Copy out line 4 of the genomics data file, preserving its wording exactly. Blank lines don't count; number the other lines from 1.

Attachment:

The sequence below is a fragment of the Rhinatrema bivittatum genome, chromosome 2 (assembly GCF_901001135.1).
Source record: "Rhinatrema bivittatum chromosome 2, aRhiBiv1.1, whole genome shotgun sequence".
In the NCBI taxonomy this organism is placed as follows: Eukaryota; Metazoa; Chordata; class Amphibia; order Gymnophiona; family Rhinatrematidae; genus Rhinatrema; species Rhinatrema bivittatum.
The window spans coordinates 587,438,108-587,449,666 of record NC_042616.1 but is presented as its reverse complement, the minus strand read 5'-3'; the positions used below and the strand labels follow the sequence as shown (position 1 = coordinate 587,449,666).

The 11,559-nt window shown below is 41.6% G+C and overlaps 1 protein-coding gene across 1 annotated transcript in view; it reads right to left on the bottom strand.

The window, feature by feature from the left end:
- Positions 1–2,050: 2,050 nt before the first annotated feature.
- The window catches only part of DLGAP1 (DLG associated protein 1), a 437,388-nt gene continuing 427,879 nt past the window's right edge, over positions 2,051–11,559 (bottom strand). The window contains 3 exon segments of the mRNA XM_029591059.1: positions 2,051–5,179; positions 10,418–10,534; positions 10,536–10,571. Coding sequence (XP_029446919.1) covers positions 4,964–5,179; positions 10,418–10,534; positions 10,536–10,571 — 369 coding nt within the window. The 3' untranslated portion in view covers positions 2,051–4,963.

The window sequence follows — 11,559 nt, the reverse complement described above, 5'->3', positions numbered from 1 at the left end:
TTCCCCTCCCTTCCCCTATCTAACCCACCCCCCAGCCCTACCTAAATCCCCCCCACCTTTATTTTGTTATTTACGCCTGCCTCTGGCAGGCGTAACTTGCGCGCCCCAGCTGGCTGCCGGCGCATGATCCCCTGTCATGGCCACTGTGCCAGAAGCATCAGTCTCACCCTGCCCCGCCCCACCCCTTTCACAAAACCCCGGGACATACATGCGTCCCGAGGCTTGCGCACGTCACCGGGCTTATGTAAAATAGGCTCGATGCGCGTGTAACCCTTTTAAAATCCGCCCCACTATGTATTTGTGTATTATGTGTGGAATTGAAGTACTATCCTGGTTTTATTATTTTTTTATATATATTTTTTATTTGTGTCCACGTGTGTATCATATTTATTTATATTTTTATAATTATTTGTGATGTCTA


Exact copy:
The window spans coordinates 587,438,108-587,449,666 of record NC_042616.1 but is presented as its reverse complement, the minus strand read 5'-3'; the positions used below and the strand labels follow the sequence as shown (position 1 = coordinate 587,449,666).